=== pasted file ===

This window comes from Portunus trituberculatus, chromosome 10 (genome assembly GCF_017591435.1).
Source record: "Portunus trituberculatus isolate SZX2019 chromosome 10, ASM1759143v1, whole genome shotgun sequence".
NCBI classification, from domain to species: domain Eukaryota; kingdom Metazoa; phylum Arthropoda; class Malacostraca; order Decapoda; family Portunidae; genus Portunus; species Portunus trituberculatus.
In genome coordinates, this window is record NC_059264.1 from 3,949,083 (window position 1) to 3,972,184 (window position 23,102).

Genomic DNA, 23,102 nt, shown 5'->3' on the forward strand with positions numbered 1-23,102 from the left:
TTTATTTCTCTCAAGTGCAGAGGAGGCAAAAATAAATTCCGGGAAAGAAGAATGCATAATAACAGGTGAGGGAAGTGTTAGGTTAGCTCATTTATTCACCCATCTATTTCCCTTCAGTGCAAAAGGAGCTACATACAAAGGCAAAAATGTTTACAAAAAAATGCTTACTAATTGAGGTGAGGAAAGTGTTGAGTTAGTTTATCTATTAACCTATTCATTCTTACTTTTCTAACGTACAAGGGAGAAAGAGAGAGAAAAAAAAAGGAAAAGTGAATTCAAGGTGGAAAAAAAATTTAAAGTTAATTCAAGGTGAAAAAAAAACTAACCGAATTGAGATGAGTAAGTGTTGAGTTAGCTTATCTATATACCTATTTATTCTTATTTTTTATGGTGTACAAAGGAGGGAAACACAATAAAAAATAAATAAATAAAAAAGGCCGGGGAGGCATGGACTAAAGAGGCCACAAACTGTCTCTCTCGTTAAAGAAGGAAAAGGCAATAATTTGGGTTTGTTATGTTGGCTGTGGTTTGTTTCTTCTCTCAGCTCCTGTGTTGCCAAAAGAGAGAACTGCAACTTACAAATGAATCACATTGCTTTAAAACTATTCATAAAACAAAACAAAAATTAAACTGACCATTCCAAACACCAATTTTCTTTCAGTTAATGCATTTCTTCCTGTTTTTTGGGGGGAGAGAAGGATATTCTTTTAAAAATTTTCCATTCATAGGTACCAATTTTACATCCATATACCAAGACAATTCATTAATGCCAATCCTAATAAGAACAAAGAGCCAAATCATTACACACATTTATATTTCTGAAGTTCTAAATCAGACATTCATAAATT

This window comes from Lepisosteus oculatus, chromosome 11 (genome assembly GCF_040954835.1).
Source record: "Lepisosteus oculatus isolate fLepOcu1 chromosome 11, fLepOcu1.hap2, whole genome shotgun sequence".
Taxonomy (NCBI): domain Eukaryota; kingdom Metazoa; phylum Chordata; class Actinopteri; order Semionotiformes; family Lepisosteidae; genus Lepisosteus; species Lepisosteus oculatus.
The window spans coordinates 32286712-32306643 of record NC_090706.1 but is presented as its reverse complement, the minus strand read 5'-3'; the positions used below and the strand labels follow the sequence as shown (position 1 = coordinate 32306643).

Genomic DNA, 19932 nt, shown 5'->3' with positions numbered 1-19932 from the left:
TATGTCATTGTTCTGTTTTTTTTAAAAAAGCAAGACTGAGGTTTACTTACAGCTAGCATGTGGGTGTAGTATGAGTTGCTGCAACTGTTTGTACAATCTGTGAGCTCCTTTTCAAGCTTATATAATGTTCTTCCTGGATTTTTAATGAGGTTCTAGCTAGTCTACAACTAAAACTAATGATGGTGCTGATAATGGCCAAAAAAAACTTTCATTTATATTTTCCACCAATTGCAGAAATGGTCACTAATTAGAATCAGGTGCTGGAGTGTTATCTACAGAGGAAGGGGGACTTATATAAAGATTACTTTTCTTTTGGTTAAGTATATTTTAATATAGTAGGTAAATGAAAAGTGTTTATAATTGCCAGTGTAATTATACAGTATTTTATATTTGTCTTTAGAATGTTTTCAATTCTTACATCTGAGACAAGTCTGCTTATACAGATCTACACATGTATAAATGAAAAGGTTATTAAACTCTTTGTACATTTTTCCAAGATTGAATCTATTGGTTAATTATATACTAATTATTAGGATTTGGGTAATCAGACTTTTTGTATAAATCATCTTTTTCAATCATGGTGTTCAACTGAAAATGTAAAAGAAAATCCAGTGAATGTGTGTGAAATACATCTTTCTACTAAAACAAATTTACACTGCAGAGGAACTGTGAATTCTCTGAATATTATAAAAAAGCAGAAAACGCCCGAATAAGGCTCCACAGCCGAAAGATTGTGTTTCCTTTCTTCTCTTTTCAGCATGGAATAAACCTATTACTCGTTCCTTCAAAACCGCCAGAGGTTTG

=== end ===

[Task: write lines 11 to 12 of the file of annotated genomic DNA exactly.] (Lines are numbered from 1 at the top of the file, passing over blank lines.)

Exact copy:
Genomic DNA, 19932 nt, shown 5'->3' with positions numbered 1-19932 from the left:
TATGTCATTGTTCTGTTTTTTTTAAAAAAGCAAGACTGAGGTTTACTTACAGCTAGCATGTGGGTGTAGTATGAGTTGCTGCAACTGTTTGTACAATCTGTGAGCTCCTTTTCAAGCTTATATAATGTTCTTCCTGGATTTTTAATGAGGTTCTAGCTAGTCTACAACTAAAACTAATGATGGTGCTGATAATGGCCAAAAAAAACTTTCATTTATATTTTCCACCAATTGCAGAAATGGTCACTAATTAGAATCAGGTGCTGGAGTGTTATCTACAGAGGAAGGGGGACTTATATAAAGATTACTTTTCTTTTGGTTAAGTATATTTTAATATAGTAGGTAAATGAAAAGTGTTTATAATTGCCAGTGTAATTATACAGTATTTTATATTTGTCTTTAGAATGTTTTCAATTCTTACATCTGAGACAAGTCTGCTTATACAGATCTACACATGTATAAATGAAAAGGTTATTAAACTCTTTGTACATTTTTCCAAGATTGAATCTATTGGTTAATTATATACTAATTATTAGGATTTGGGTAATCAGACTTTTTGTATAAATCATCTTTTTCAATCATGGTGTTCAACTGAAAATGTAAAAGAAAATCCAGTGAATGTGTGTGAAATACATCTTTCTACTAAAACAAATTTACACTGCAGAGGAACTGTGAATTCTCTGAATATTATAAAAAAGCAGAAAACGCCCGAATAAGGCTCCACAGCCGAAAGATTGTGTTTCCTTTCTTCTCTTTTCAGCATGGAATAAACCTATTACTCGTTCCTTCAAAACCGCCAGAGGTTTG